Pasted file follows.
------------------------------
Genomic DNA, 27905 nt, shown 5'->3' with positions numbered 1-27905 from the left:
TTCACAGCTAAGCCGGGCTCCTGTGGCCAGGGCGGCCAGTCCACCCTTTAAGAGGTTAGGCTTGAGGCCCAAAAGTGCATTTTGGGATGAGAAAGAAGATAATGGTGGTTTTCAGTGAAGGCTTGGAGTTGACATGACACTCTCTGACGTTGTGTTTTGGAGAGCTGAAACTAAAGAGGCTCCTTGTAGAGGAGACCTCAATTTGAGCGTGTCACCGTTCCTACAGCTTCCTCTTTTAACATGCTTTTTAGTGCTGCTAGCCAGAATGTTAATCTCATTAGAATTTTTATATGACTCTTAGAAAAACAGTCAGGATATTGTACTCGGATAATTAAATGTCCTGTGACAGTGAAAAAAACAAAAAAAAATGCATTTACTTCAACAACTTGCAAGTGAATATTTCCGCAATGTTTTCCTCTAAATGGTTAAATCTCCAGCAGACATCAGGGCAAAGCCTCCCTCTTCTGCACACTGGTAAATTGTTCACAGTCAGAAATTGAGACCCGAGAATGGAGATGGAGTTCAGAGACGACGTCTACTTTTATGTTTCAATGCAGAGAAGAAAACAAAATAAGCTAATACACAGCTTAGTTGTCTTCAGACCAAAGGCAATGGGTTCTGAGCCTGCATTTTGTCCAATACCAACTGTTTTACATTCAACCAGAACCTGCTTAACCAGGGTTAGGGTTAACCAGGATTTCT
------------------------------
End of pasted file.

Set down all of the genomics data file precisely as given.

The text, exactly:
Genomic DNA, 27905 nt, shown 5'->3' with positions numbered 1-27905 from the left:
TTCACAGCTAAGCCGGGCTCCTGTGGCCAGGGCGGCCAGTCCACCCTTTAAGAGGTTAGGCTTGAGGCCCAAAAGTGCATTTTGGGATGAGAAAGAAGATAATGGTGGTTTTCAGTGAAGGCTTGGAGTTGACATGACACTCTCTGACGTTGTGTTTTGGAGAGCTGAAACTAAAGAGGCTCCTTGTAGAGGAGACCTCAATTTGAGCGTGTCACCGTTCCTACAGCTTCCTCTTTTAACATGCTTTTTAGTGCTGCTAGCCAGAATGTTAATCTCATTAGAATTTTTATATGACTCTTAGAAAAACAGTCAGGATATTGTACTCGGATAATTAAATGTCCTGTGACAGTGAAAAAAACAAAAAAAAATGCATTTACTTCAACAACTTGCAAGTGAATATTTCCGCAATGTTTTCCTCTAAATGGTTAAATCTCCAGCAGACATCAGGGCAAAGCCTCCCTCTTCTGCACACTGGTAAATTGTTCACAGTCAGAAATTGAGACCCGAGAATGGAGATGGAGTTCAGAGACGACGTCTACTTTTATGTTTCAATGCAGAGAAGAAAACAAAATAAGCTAATACACAGCTTAGTTGTCTTCAGACCAAAGGCAATGGGTTCTGAGCCTGCATTTTGTCCAATACCAACTGTTTTACATTCAACCAGAACCTGCTTAACCAGGGTTAGGGTTAACCAGGATTTCT